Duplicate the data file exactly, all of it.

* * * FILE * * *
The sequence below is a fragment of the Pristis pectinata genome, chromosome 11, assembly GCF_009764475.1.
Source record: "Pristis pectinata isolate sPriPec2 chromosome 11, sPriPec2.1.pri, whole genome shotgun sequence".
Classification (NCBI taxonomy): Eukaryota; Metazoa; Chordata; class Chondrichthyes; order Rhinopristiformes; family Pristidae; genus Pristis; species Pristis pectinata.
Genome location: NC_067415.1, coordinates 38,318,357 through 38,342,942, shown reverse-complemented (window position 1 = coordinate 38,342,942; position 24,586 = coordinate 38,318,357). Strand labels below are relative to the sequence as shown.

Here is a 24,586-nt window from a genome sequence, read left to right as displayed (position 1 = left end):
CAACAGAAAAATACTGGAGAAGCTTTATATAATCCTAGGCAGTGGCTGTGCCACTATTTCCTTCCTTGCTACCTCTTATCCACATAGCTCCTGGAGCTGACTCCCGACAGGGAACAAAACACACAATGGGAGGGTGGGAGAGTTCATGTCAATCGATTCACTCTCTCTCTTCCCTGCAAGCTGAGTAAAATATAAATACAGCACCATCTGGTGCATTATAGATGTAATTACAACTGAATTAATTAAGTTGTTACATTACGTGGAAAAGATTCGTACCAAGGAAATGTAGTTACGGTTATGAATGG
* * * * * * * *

The sequence below is a fragment of the Pristis pectinata genome, chromosome 11, assembly GCF_009764475.1.
Source record: "Pristis pectinata isolate sPriPec2 chromosome 11, sPriPec2.1.pri, whole genome shotgun sequence".
Classification (NCBI taxonomy): Eukaryota; Metazoa; Chordata; class Chondrichthyes; order Rhinopristiformes; family Pristidae; genus Pristis; species Pristis pectinata.
Genome location: NC_067415.1, coordinates 38,318,357 through 38,342,942, shown reverse-complemented (window position 1 = coordinate 38,342,942; position 24,586 = coordinate 38,318,357). Strand labels below are relative to the sequence as shown.

Here is a 24,586-nt window from a genome sequence, read left to right as displayed (position 1 = left end):
CAACAGAAAAATACTGGAGAAGCTTTATATAATCCTAGGCAGTGGCTGTGCCACTATTTCCTTCCTTGCTACCTCTTATCCACATAGCTCCTGGAGCTGACTCCCGACAGGGAACAAAACACACAATGGGAGGGTGGGAGAGTTCATGTCAATCGATTCACTCTCTCTCTTCCCTGCAAGCTGAGTAAAATATAAATACAGCACCATCTGGTGCATTATAGATGTAATTACAACTGAATTAATTAAGTTGTTACATTACGTGGAAAAGATTCGTACCAAGGAAATGTAGTTACGGTTATGAATGG